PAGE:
Pittsburgh Penguins Struck by Lightning; Fall 4-2


The Pittsburgh Penguins fell to the Tampa Bay Lightning 4-2 in an electrifying battle of the two current Eastern wildcard teams.

A last-minute goalie change thrust Jeff Zatkoff into the net against the Tampa Bay Lightning.  With Marc-Andre Fleury ill, the unexpected swap seemed to throw the Pittsburgh Penguins for a loop early.

About halfway into the first period, Anton Strålman opened the scoring for Tampa Bay. Just before, a Penguin shot hit the goalpost behind Ben Bishop; the Bolts immediately took the puck the other way and cashed in.

Soon after, Tampa captain Steven Stamkos scored his 300th career goal. Alex Killorn dished the puck to Stamkos who made no mistakes with a mostly empty net.

Stamkos is the second-youngest active player to reach the 300 goal mark, behind Alex Ovechkin. It’s an impressive accomplishment – if only it hadn’t been against the Penguins.

Continuing the first-period struggle, Sidney Crosby took a roughing penalty against Jonathan Marchessault. Usually when Crosby takes penalties, it’s a sure sign that he’s losing his composure and the rest of the team will be quick to follow. 

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However, the penalty-killers did their job, freeing Sid from the box without incurring further damage. At one point, Killorn bowled over Zatkoff and left the net wide open; Ben Lovejoy sacrificed his body to block a Stamkos shot.

Lovejoy limped down the tunnel but quickly returned to the bench. Happy 32nd birthday, Ben. That’s Stamkos’s gift to you.

Tempers boiled over soon thereafter as Kris Letang and J.T. Brown got into a scrum in front of Zatkoff. Trevor Daley wormed his way in there as well, but Letang and Brown got the matching penalties.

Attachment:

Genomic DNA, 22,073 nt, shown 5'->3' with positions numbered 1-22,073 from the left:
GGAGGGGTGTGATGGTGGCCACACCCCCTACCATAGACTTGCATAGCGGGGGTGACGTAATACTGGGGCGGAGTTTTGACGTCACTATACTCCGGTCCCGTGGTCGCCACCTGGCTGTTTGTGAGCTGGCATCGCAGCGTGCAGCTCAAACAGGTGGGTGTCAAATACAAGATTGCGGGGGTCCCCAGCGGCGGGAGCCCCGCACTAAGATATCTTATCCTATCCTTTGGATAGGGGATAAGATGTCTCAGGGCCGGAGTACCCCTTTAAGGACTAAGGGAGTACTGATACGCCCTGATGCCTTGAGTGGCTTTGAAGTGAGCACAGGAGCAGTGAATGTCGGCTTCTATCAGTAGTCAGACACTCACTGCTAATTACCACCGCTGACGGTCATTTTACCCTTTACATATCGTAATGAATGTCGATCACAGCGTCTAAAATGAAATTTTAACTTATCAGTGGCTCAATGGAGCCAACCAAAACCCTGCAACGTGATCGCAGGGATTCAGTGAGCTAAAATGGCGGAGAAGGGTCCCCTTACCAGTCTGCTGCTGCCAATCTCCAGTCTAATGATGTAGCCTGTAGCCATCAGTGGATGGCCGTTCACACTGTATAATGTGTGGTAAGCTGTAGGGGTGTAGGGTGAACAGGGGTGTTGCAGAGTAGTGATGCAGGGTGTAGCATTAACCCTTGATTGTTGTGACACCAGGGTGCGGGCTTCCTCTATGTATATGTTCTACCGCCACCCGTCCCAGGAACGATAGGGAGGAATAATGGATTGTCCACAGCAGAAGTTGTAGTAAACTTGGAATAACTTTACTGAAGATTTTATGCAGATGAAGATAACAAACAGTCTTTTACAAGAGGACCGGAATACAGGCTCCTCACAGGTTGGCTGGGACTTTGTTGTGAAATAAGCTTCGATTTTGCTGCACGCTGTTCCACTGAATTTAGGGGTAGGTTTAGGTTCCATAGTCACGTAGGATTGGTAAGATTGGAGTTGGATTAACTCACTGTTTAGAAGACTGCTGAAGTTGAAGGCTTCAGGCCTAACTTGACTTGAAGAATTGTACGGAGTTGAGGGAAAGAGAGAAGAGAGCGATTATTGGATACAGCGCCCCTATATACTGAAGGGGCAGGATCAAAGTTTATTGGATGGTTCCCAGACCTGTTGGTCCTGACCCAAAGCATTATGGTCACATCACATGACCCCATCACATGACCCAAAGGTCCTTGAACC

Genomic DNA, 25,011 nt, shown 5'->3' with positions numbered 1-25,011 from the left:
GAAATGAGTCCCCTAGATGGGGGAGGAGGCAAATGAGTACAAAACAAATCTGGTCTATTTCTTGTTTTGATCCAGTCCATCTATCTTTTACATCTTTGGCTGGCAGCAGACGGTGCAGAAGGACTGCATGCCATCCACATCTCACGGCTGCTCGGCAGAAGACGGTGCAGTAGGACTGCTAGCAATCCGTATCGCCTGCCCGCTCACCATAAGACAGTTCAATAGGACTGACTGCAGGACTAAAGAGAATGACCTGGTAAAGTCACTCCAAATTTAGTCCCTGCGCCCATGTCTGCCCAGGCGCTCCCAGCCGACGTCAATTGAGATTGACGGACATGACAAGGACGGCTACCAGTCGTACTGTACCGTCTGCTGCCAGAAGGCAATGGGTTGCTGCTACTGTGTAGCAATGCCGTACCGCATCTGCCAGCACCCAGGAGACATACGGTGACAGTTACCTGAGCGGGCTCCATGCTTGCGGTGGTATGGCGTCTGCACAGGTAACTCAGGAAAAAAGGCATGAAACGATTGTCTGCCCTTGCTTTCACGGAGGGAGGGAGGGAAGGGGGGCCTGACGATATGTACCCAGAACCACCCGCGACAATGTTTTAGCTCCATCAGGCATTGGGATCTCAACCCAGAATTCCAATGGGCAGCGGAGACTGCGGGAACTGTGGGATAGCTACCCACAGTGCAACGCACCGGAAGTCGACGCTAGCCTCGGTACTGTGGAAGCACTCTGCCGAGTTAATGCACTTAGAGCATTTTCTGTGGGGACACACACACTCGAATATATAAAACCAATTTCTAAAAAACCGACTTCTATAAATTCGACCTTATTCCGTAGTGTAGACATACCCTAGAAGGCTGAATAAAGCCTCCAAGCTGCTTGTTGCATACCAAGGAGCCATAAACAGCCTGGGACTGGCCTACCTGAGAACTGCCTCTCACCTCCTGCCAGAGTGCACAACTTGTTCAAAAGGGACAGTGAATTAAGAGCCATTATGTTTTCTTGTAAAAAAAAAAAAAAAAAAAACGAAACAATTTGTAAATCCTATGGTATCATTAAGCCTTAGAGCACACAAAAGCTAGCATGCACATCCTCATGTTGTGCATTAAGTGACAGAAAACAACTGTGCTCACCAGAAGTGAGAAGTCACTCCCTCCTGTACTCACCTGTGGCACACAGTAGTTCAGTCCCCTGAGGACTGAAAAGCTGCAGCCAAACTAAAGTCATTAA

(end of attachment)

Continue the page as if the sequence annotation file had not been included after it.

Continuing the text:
The play of both teams during the ensuing 4-on-4 was the same as it had been during full-strength. There were quite a few botched passes and shots into traffic on both sides, and a lot of fast-paced, end-to-end play with no sustained zone pressure.

Neither side scored during the 4-on-4 but the Penguins had some great chances right as it ended. Olli Maatta shot the puck as he was falling, which led to a few more pleasantries being exchanged in front of the net.

Though the Bolts are overall larger than the Penguins (6’7″ Bishop, 6’6″ Victor Hedman, 6’7″ Brian Boyle, 6’7″ Andrej Sustr, 6’5″ Braydon Coburn… the list goes on) the Penguins didn’t shy away from physical play. Carl Hagelin threw a monstrous hit on Hedman near the end of the first period, slamming him into the boards.

As the period expired, the players converged on one another. Crosby and his sparring partner Tyler Johnson got matching penalties, which would start the second period on another 4-on-4.

Bishop’s record in Pittsburgh is abysmal, as is Tampa’s: before today’s game, the Penguins won 9 straight games against the Bolts at home. Sparked by the chippy play to end the first and hoping Bishop’s bad luck in CONSOL Energy Center would kick in, the Penguins came back with guns blazing in the second period.

Still, the matching minor penalties petered out with no added score. That was quickly compensated for by the Bolts, who made it 3-0 mere moments later. A point shot by Matt Carle bounced off Crosby’s leg and trickled through Zatkoff. It was Carle’s first goal of the season. 

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This is not a new phenomenon: whenever Crosby gets frustrated and takes penalties, he’s thrown off for the rest of the game. That last goal was a bit of bad luck for him, but he’s got to get better at composing himself in these situations.

Leading by example is important, and in some cases having a fiery, physical captain will inspire the team to play fast, tough, and effectively. The Penguins are, more often than not, inspired to fall apart, lose their cool, and take nonstop penalties.